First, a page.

‘Powerful beyond measure’

By Maheerah Gamieldien-Mohamed Success is ephemeral. I think it spurs one on more than fulfilling the actual desire for it. I do not believe that one can really help someone else to become more successful but through sharing, another can be motivated to do take action or to do better by seeing someone else succeed under similar circumstances or overcoming similar obstacles. In her book ‘How to run your Page | 1 business like a girl’ Elizabeth Baskin says that, ‘Success is a destination reached by an endless number of paths.’ Also, the concept or idea of success means different things to different people. This is not a pearl of wisdom but merely an observation that when people achieve success they realise that along with success they have achieved much more. So the question remains: what is success, what does it mean and why is it so important? As a mother I realise that if I limit myself in any way then I am also limiting my family and most particularly I will subject my children to unquestioningly accept the same prejudices that we live under today without having said a word or lifted a finger to change anything. Some of the skills that I learnt as a development have served me well and with the passing of time they have been refined and used more effectively. Although I have mainly worked in the government and not for profit sector, I do not think that the benefits of the methodologies that I describe are limited to these sectors. Skill or opportunity has no currency or colour and is needed in everywhere. I feel that a permanent milestone on the road to success is not only being prepared for opportunity but also creating the enabling environment for opportunity to grow and flourish. Two of the methodologies that I have used to help me along my career path have been volunteering and collaborative networking. Be bold – Always volunteer When you believe that you have the ability to make a change and improve your own situation or that of others, be bold – volunteer to do the job. Do not doubt yourself. Determination, passion and confidence in your abilities will see you through. As a new employee at the Robben Island Museum in 1996, not only was I fresh out of University but I was also on a steep learning curve and lacking in experience. Having just graduated I moved back home with the full intention of contributing whatever energy and ideas I had to building a new South Africa. The Robben Island Museum became a perfect vehicle for my aspirations. It was not a museum in the traditional sense but a key national project showcasing amongst other things, the ‘triumph of the human spirit over adversity’. My enthusiasm was by no means an anomaly at the Robben Island Museum. Most of the staff were political activists, academics and development professionals with many years of political activism under their belts. I came armed with a degree in political science and a childhood lived outside of South Africa. However, when there was a call for volunteers for the new staff union, I immediately volunteered to be part of the group who were tasked with researching and writing the planned staff agreement after negotiations between the staff and the board. We had the most unique board comprising senior parliamentarians, CEOs of the biggest parastatals in the country and at its head was Mr Ahmed Kathrada who was also the special advisor to President Mandela. Kathrada, or Kathy as he was affectionately known, was not only the special advisor to Madiba but he had also had the honour of being a fellow inmate during Madiba’s incarceration on Robben Island. I, as many other people around the world, held these people in high esteem. Not least because they were national heroes but because they had given up their most treasured possessions, their youth and their family, in the pursuit of the universal human right of freedom. Imagine my awe and pleasure when I ended up being a member of the final team to negotiate the actual staff agreement opposite Mr Kathrada himself! I could hardly believe it myself, I was negotiating for staff benefits opposite a man who had fought for freedom and negotiated freedom for millions of oppressed in South Africa. Each little gain that we as staff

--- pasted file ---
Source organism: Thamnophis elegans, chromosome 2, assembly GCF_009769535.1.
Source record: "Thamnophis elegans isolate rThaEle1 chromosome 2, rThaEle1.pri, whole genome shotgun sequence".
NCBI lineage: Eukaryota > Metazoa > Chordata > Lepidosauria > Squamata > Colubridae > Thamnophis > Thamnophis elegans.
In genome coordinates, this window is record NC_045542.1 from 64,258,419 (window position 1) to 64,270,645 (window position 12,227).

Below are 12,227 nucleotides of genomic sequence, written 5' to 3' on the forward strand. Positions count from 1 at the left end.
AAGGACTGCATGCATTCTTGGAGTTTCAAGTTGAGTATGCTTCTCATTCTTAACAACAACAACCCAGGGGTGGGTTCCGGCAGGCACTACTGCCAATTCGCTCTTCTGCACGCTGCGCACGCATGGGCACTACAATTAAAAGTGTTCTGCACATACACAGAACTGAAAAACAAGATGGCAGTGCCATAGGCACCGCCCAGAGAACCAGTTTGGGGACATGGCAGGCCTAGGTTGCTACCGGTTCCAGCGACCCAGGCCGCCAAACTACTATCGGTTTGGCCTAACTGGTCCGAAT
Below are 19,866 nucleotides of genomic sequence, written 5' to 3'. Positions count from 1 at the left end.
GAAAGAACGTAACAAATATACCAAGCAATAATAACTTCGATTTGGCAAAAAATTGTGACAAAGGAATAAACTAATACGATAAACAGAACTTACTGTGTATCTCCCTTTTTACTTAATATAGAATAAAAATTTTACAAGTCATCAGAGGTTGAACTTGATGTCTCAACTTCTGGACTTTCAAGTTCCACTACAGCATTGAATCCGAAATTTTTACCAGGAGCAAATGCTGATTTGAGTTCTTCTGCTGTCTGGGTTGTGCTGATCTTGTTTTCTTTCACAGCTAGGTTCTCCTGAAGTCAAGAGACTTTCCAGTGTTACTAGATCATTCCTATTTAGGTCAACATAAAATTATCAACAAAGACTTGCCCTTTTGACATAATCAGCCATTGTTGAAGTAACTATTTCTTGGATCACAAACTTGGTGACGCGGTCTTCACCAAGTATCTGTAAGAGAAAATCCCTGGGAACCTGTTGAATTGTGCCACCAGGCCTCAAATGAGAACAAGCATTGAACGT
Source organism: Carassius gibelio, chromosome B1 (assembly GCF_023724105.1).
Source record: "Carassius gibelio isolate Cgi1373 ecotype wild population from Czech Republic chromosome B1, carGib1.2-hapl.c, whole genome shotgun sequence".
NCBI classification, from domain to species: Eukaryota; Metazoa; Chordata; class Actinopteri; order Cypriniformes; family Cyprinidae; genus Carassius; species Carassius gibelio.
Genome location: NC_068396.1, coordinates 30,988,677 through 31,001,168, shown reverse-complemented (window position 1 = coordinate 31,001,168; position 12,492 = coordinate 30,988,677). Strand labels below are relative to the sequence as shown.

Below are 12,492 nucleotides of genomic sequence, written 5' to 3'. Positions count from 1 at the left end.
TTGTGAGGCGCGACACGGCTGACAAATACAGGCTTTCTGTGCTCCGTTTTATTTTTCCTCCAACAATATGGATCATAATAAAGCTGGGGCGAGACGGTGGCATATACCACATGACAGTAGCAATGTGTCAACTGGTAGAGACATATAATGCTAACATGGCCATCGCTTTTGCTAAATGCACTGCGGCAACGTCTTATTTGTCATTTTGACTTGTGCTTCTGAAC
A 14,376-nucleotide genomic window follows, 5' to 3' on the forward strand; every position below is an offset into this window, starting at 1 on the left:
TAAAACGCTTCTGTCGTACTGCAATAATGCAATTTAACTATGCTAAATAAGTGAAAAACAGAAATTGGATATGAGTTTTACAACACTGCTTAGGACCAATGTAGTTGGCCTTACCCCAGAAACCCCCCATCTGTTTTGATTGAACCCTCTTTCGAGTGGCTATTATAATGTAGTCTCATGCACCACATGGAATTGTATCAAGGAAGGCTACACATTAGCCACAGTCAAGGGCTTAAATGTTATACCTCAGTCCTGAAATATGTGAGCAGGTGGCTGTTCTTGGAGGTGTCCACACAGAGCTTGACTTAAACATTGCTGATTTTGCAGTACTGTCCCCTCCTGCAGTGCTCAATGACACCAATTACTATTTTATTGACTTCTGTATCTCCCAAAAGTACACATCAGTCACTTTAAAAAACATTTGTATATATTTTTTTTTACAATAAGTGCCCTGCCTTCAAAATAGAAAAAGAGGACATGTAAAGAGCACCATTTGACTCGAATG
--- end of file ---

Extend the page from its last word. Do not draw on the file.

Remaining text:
made in those negotiations, I treated as a major achievement because of the calibre of those we were negotiating with. Needless to say, I earned recognition and respect for my role in the staff committee. Notes on making networking work for you One thing that I missed when I went on a career break with my second child was what I would term, the incidental meeting of minds. That is really how I saw networking. Yes, there are Page | 2 sometimes the interminable but unavoidable cocktail evenings that one has to rush to after work and suffer through, if the company is awful or the crowd is not really your cup of tea but what makes some cocktail evenings, book launches and receptions all worth it is if you meet someone who is really passionate about the same things you are. It is not just enough to attend events to say that you have been there, because really that is not what the event is about. It is to meet like minded people that you can share ideas with and collaborate with on new projects or use to stimulate stale initiatives. If you think that you can work with a person that you have just met or you have an idea for a project that they can contribute to or collaborate on then do not hesitate. Begin cultivating the relationship immediately. This could mean a follow up email or a call to meet up for coffee. I was appointed to three of my last jobs through networking and I have only had 4 jobs. I had always had an interest in political history and cultural heritage, probably the consequence of coming from a family of ’travelling Wilbury’s’ with multicultural roots. The side effect, to the utter irritation of my siblings, was that I was always to be found at museum and exhibition openings, book launches and specialist talks at various venues around the city. The irritating part was that I always tried to drag one of them with me for their cultural enlightenment. At one event, a welcome to the new Consul-General of the USA to Cape Town, I made quite a few impassioned comments. The Consul-General was talking about his career path and his history. It was interesting to hear about he saw his posting to South Africa and I asked so many questions that I ended up almost having a one on one interview with him! Needless to say my questions were not all easy to answer and there were a few awkward moments. In hindsight, I am appalled at my presumptuousness and audacity but we spoke after his talk and he was, I think, amused and amazed by my questions and comments! The long and the short of it is that my relationship with the US embassy, though contentious was interesting. One of the outcomes was that they nominated me to represent South Africa as part of a dynamic group of eight women from all parts of Africa. The objective of the 3 week visit was to look at poverty alleviation and job creation initiatives of the US State Department and civil society; this ranged from dinners with Congresswomen to volunteering at homeless shelters. Networking and volunteering are just two skills that I have used to enhance my ability to identify and take up opportunities that present themselves. A large part of developing and deepening one’s skills set is giving yourself the space and also the chance to practice what you know. If opportunities do not readily present themselves then you need to create an enabling environment within which you let people know that you are interested and keen to collaborate. You also need to ‘wear your heart on your sleeve’, i.e. you should be quite open about your causes and interests. Sometimes this is scary, putting yourself and ideas out there always is. As Goethe said, Are you in earnest? Seize this very minute; What you can do, or dream you can do, begin it; Boldness has genius, power and magic in it. Wordcount: 1409